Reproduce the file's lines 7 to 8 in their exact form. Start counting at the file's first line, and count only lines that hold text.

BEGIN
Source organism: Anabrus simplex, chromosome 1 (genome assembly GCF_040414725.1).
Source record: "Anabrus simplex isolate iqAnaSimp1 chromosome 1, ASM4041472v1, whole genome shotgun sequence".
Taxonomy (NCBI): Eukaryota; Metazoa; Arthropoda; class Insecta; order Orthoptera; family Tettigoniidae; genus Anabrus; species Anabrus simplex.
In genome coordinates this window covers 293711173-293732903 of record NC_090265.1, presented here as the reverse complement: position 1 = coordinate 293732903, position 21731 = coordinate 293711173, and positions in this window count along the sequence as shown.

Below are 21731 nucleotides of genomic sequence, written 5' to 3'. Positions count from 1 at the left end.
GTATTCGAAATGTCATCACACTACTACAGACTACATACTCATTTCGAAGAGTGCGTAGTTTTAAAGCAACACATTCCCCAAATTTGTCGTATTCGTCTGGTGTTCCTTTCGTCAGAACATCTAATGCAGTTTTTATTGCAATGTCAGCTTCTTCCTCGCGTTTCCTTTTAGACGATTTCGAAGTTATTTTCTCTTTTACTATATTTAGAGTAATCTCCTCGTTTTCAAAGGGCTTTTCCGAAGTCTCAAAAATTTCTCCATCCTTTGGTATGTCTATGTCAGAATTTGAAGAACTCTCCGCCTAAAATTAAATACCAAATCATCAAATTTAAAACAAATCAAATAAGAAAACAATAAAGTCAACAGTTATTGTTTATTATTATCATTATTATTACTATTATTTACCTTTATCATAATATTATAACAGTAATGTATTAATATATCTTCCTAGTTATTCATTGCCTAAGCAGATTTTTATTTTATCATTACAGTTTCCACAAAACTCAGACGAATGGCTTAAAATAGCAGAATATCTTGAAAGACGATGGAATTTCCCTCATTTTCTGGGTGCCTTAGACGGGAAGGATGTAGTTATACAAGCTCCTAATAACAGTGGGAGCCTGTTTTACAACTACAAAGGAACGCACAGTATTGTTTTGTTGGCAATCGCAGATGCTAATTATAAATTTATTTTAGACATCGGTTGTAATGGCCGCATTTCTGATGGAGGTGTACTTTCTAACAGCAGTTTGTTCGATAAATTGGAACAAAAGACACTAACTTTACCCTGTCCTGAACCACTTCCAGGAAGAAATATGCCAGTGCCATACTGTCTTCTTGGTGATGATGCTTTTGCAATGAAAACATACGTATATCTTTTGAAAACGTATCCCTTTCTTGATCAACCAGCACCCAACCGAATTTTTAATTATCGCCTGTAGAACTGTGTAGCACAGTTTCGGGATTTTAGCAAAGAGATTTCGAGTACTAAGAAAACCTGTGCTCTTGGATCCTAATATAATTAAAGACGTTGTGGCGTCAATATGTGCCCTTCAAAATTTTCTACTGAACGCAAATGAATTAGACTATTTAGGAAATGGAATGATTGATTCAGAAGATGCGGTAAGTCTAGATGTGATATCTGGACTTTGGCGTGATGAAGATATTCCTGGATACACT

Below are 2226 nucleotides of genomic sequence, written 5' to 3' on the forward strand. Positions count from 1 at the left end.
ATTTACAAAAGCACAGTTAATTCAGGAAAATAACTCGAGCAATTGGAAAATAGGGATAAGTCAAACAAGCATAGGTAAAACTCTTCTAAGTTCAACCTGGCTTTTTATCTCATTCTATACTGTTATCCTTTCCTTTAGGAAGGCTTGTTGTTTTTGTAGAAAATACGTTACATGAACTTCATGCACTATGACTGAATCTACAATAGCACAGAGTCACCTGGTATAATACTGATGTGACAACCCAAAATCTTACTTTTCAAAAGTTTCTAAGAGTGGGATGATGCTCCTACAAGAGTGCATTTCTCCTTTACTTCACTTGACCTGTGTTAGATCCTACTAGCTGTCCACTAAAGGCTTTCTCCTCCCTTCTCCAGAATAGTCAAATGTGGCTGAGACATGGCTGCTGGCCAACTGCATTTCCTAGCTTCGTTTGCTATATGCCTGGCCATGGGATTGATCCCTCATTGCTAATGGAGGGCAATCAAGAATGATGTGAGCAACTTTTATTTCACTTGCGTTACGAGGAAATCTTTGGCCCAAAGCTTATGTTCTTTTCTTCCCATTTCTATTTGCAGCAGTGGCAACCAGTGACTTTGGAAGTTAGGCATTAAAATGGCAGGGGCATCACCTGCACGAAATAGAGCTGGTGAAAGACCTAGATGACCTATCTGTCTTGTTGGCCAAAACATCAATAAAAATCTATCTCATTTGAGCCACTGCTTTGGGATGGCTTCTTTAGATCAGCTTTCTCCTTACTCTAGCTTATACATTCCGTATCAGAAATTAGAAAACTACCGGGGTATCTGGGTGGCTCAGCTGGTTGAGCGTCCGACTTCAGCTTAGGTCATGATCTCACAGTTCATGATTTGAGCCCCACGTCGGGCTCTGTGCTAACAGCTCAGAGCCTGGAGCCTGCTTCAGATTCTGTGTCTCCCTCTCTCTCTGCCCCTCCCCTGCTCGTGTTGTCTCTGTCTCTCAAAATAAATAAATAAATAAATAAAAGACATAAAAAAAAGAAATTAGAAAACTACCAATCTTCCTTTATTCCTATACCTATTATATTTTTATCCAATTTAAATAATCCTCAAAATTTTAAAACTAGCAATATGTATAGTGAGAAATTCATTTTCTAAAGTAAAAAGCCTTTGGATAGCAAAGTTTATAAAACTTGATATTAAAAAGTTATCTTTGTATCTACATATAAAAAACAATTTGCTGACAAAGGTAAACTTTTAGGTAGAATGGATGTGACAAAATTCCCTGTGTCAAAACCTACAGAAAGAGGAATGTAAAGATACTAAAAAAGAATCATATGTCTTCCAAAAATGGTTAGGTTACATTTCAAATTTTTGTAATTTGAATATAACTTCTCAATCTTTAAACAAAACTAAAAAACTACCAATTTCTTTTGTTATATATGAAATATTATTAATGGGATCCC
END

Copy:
Below are 2226 nucleotides of genomic sequence, written 5' to 3' on the forward strand. Positions count from 1 at the left end.
ATTTACAAAAGCACAGTTAATTCAGGAAAATAACTCGAGCAATTGGAAAATAGGGATAAGTCAAACAAGCATAGGTAAAACTCTTCTAAGTTCAACCTGGCTTTTTATCTCATTCTATACTGTTATCCTTTCCTTTAGGAAGGCTTGTTGTTTTTGTAGAAAATACGTTACATGAACTTCATGCACTATGACTGAATCTACAATAGCACAGAGTCACCTGGTATAATACTGATGTGACAACCCAAAATCTTACTTTTCAAAAGTTTCTAAGAGTGGGATGATGCTCCTACAAGAGTGCATTTCTCCTTTACTTCACTTGACCTGTGTTAGATCCTACTAGCTGTCCACTAAAGGCTTTCTCCTCCCTTCTCCAGAATAGTCAAATGTGGCTGAGACATGGCTGCTGGCCAACTGCATTTCCTAGCTTCGTTTGCTATATGCCTGGCCATGGGATTGATCCCTCATTGCTAATGGAGGGCAATCAAGAATGATGTGAGCAACTTTTATTTCACTTGCGTTACGAGGAAATCTTTGGCCCAAAGCTTATGTTCTTTTCTTCCCATTTCTATTTGCAGCAGTGGCAACCAGTGACTTTGGAAGTTAGGCATTAAAATGGCAGGGGCATCACCTGCACGAAATAGAGCTGGTGAAAGACCTAGATGACCTATCTGTCTTGTTGGCCAAAACATCAATAAAAATCTATCTCATTTGAGCCACTGCTTTGGGATGGCTTCTTTAGATCAGCTTTCTCCTTACTCTAGCTTATACATTCCGTATCAGAAATTAGAAAACTACCGGGGTATCTGGGTGGCTCAGCTGGTTGAGCGTCCGACTTCAGCTTAGGTCATGATCTCACAGTTCATGATTTGAGCCCCACGTCGGGCTCTGTGCTAACAGCTCAGAGCCTGGAGCCTGCTTCAGATTCTGTGTCTCCCTCTCTCTCTGCCCCTCCCCTGCTCGTGTTGTCTCTGTCTCTCAAAATAAATAAATAAATAAATAAAAGACATAAAAAAAAGAAATTAGAAAACTACCAATCTTCCTTTATTCCTATACCTATTATATTTTTATCCAATTTAAATAATCCTCAAAATTTTAAAACTAGCAATATGTATAGTGAGAAATTCATTTTCTAAAGTAAAAAGCCTTTGGATAGCAAAGTTTATAAAACTTGATATTAAAAAGTTATCTTTGTATCTACATATAAAAAACAATTTGCTGACAAAGGTAAACTTTTAGGTAGAATGGATGTGACAAAATTCCCTGTGTCAAAACCTACAGAAAGAGGAATGTAAAGATACTAAAAAAGAATCATATGTCTTCCAAAAATGGTTAGGTTACATTTCAAATTTTTGTAATTTGAATATAACTTCTCAATCTTTAAACAAAACTAAAAAACTACCAATTTCTTTTGTTATATATGAAATATTATTAATGGGATCCC